Doughty: Not really. Data visualization tools like Tableau and QlikView have been around for more than 10 years, and there are many players in the analytics and business intelligence market. The more established players like Microsoft, SAP and IBM continue to develop and expand their offerings, and the less well-known niche vendors continue to innovate. The tools enable users to quickly interact with and interrogate their data without the extensive involvement of an IT department. Despite these tools no longer being novel, we exploit the speed of visualization development and agility of these tools in our urgent, time-critical projects and see real value in how these tools are applied, rather than what tool is used. The ever-increasing scalability of these tools also means that large data volumes are no longer a limitation, which is great for us, as it’s not unusual to be handling hundreds of millions of records on a matter.

The ever-increasing scalability of these tools means that large data volumes are no longer a limitation.

Waterfield: On the whole, I think these tools have historically focused on the revenue and growth aspects of the business, such as sales, customer research and marketing, where people wanted new ways to understand performance and areas for growth and expansion. Their widespread use in the world of investigations and disputes is relatively new, and indeed is still maturing. But, as an indication of their growth, of the last five cases I’ve worked on, four have had significant data visualization workstreams. The response from the end client, lawyers and barristers, has typically been that the visualization has really transformed their understanding of the case.

So, we just plug in the data visualization tool and we can start analyzing the data?

Doughty: We’re not quite there yet. A lot of the hard work happens behind the scenes; extracting the data from the databases that underpin operational and financial systems, the unenviable task of cleansing the data, and then the (fun) challenge of linking it together with other data sets to provide further context or an end-to-end view of events. Once you have that foundation of clean and well-understood data, you can then create subsets of data to feed into the data visualization tool.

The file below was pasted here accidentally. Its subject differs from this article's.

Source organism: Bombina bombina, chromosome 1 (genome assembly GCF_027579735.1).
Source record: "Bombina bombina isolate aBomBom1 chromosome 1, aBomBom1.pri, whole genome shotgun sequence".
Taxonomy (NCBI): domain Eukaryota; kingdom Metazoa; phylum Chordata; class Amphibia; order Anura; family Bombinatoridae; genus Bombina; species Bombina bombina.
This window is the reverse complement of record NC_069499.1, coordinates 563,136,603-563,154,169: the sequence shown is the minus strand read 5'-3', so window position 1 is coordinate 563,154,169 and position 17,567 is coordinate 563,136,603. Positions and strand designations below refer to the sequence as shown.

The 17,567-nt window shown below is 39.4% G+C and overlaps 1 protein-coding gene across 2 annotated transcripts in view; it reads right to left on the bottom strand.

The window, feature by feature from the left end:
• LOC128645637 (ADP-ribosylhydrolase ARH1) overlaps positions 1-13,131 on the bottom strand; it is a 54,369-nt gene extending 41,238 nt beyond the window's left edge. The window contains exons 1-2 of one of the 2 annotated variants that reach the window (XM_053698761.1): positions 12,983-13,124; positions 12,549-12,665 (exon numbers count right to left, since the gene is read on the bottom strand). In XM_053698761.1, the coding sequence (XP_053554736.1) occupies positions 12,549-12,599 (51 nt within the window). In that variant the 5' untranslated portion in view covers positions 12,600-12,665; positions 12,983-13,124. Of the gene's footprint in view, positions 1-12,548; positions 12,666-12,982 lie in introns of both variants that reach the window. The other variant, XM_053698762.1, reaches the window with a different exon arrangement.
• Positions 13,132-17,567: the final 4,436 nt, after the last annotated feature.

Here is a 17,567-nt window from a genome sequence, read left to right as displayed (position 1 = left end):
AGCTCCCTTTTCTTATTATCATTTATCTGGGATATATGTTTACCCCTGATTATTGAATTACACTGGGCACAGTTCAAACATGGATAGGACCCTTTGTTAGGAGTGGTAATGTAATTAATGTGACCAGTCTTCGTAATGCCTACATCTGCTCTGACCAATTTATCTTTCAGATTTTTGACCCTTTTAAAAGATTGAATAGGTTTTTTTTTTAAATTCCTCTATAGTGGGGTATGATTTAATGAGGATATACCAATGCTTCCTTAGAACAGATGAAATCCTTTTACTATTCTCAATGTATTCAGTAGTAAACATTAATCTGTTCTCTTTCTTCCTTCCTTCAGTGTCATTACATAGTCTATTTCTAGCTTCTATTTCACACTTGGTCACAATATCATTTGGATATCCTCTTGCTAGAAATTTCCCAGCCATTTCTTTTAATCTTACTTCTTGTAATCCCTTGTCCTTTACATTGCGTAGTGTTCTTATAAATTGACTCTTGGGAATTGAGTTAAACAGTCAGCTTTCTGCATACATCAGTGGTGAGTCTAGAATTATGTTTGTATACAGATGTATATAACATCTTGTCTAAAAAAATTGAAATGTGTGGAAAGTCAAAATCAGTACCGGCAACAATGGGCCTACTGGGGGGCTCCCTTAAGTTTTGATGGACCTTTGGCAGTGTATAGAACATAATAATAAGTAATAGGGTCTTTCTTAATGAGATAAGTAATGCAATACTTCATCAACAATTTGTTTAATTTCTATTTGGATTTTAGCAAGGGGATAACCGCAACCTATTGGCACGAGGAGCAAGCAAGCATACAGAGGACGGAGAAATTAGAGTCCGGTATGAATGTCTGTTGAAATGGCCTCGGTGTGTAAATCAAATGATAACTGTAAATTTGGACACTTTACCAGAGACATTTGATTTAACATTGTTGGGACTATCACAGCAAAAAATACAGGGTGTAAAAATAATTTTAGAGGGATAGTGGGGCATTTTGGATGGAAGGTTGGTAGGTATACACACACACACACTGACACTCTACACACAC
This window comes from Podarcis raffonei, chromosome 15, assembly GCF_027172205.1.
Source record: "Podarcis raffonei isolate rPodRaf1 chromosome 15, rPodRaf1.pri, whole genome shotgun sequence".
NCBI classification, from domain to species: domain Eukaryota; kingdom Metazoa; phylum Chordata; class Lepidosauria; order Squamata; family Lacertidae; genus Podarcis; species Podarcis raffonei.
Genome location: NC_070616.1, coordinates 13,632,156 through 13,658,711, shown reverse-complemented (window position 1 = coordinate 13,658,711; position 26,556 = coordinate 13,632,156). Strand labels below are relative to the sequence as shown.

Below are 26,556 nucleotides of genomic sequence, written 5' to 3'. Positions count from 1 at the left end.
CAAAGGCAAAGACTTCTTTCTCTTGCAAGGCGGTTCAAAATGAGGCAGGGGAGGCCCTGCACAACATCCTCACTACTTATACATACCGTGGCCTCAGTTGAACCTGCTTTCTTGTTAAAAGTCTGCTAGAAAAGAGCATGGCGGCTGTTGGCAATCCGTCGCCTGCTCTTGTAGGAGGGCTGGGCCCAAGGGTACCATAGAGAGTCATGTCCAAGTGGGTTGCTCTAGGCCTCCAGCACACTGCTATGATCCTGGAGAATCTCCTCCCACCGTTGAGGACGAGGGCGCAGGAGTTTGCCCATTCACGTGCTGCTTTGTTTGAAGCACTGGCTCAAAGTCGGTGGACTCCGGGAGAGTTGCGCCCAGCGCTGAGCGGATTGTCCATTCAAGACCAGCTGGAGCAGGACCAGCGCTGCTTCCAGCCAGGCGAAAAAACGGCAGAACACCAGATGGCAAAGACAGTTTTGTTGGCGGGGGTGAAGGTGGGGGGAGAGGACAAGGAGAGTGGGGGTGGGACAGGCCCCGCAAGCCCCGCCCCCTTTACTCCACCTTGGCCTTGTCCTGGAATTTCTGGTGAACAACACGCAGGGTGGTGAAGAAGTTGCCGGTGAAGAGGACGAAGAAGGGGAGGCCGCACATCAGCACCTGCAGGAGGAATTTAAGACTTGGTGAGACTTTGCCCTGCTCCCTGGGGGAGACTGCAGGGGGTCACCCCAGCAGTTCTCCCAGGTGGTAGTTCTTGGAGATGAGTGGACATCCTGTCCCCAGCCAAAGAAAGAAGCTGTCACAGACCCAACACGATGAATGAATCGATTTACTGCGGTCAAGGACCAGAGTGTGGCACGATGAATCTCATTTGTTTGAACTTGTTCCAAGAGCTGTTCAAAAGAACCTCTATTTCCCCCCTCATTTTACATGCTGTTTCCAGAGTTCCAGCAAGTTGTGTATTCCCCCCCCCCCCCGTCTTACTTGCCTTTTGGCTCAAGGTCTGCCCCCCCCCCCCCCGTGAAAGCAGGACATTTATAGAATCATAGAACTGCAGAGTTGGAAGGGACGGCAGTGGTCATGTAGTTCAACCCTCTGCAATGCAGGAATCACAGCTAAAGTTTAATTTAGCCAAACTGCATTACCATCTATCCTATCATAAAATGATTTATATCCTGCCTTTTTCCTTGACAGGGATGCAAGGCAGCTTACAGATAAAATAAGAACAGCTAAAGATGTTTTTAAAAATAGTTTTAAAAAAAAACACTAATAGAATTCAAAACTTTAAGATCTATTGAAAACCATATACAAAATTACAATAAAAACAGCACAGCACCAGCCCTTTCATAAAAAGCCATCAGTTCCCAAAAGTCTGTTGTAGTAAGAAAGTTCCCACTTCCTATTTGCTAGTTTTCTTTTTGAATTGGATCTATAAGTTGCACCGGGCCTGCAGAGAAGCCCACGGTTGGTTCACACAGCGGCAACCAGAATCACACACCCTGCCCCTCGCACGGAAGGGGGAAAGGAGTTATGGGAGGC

Waterfield: At that point, you get into a really interesting phase of building prototype dashboards, sharing them with the legal team and end client, getting feedback, and then refining the dashboards. In some cases, the information that needs to be shown is quite intuitive, but in others it is quite iterative, especially in the early days of a case when the team is still feeling its way around the issues.

How do lawyers respond to and actually use data visualizations on cases?

Doughty: If you get the design right, the dashboards should be very intuitive, with different controls at your fingertips that allow you to apply filters, switch between views, and zoom in and out quickly. Looking back, our first dashboards looked like a collection of charts in Excel, but over time we’ve learned to really understand how to get the best out of the tools.

Waterfield: Some lawyers engage with the tools and want to take them away and use them themselves, whereas others see the most value in having them up on a big screen during meetings, so that the team can discuss the findings together. Personally, I think both approaches work, but the best use I’ve seen is when you have the lawyers, testifying experts, and data analytics team all around a table debating the case, using dashboards as an anchor for the conversation. A picture can tell a thousand words, and it certainly also prevents unnecessary arguments about the facts and chronology of the case.

What are the real benefits to the client’s in-house counsel and external counsel?